Shareholder meetings: unearthing the history.

Author:Mohn, Tanya

Nearly 400 years ago, angry shareholders of the Dutch East India Company pushed for more rights and accused directors of self-dealing. In 19th century America, stockholders kept a close watch on public companies that operated bridges, canals, banks and especially railroads, which resulted in numerous fights for control.

Not much more is known about the early days of shareholder activity, says Colleen Dunlavy, a professor in the Department of History at the University of Wisconsin-Madison. There is a dearth of documentation, including in companies' archives.

But there were two key institutional developments in this country. "One of the big changes over the 19th century was the increasing use of proxies and the corresponding decline in in-person attendance at shareholder meetings," says Dunlavy, whose research focuses on the history of shareholder voting rights.

Attendance--and therefore in-person voting --was more robust before the Civil War. The voting model for business corporations was based on municipal corporations, according to Dunlavy. City residents could not vote by proxy, and neither could early shareholders without explicit sanction in law. Voting by proxy became common after the Civil War, as more companies expanded their geographical reach, although some railroads in the 1850s offered free passes to shareholders to make it easier and less costly to attend, she says.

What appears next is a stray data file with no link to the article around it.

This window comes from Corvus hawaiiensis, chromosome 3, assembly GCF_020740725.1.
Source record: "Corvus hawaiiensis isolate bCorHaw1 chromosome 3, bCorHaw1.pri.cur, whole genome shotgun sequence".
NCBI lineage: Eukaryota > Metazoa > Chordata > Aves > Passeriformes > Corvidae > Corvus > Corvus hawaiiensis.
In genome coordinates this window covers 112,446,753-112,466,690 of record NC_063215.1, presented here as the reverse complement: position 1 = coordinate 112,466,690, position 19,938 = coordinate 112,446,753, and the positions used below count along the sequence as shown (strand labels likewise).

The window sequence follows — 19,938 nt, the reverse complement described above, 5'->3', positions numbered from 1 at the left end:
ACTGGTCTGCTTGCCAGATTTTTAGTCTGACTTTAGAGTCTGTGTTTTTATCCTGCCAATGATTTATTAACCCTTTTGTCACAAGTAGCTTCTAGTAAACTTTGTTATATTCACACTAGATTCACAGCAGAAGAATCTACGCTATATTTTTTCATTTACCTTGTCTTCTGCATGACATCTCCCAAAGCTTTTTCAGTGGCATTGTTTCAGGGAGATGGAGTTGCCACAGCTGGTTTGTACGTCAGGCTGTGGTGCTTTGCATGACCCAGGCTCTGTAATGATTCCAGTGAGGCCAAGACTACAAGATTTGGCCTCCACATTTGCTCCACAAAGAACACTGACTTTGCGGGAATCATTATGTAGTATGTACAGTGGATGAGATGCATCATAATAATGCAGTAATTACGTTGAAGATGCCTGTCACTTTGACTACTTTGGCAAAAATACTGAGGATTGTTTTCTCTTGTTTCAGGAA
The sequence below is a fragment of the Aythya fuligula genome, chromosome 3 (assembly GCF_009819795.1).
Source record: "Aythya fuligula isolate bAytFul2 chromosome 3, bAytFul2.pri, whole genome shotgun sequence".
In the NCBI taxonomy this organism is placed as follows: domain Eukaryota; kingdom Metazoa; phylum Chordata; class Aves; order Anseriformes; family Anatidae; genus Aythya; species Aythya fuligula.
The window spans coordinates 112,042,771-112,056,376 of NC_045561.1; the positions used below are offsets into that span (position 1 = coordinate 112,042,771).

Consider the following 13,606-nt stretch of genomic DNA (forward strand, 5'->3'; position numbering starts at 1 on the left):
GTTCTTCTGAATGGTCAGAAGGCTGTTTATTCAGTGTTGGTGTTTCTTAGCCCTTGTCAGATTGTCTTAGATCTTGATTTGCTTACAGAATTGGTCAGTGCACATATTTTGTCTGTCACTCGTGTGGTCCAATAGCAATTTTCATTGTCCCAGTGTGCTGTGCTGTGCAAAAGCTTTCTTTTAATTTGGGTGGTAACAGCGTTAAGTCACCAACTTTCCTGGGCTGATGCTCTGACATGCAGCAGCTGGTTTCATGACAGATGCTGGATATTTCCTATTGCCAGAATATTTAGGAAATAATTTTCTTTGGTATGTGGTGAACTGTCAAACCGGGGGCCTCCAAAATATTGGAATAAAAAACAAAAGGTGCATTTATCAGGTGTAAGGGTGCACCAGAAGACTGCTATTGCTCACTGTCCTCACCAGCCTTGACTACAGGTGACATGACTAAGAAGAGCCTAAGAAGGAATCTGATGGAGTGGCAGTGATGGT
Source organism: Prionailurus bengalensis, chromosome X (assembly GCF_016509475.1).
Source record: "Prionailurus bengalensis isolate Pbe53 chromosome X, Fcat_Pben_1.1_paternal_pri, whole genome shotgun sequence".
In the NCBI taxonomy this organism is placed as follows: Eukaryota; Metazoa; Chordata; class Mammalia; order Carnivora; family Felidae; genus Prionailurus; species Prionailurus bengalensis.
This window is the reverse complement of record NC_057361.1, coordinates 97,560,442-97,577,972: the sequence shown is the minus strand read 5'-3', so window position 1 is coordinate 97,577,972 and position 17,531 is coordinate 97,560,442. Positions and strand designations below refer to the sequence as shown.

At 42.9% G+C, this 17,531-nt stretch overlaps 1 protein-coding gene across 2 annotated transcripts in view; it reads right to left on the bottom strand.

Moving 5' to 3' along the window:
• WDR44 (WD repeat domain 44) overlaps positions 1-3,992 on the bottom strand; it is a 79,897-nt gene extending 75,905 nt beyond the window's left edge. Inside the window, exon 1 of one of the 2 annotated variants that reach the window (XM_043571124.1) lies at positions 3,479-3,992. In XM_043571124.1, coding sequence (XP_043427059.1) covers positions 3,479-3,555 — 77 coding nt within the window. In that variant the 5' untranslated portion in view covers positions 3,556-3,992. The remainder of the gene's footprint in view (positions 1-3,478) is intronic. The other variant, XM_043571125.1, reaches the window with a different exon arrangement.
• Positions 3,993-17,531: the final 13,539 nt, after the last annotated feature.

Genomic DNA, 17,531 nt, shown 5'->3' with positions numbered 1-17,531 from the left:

A second significant modification was the move to cumulative voting, a system that fosters consolidation of votes for better representation. If a shareholder has 100 shares and three directors are being elected, the shareholder --instead of casting 100 votes for each director--may cast all 300 votes for a single director. "By the 1880s, one vote per share was the norm in the U.S.," Dunlavy said. "Cumulative voting was a modest effort to counteract the dominance of the largest shareholders and push the balance of power back to the small shareholder."

But it is the last century that has been the most turbulent period for corporate oversight and power struggles between management and shareholders, says Jeff Gramm, author of Dear Chairman: Boardroom Battles and the Rise of Shareholder Activism, which chronicles the evolution of shareholder behavior, highlighted by letters from activist investors like Warren Buffett and Ross Perot. "If no one is paying attention, most boards will act in self-preservation rather than doing right by shareholders," he says.

A letter written...

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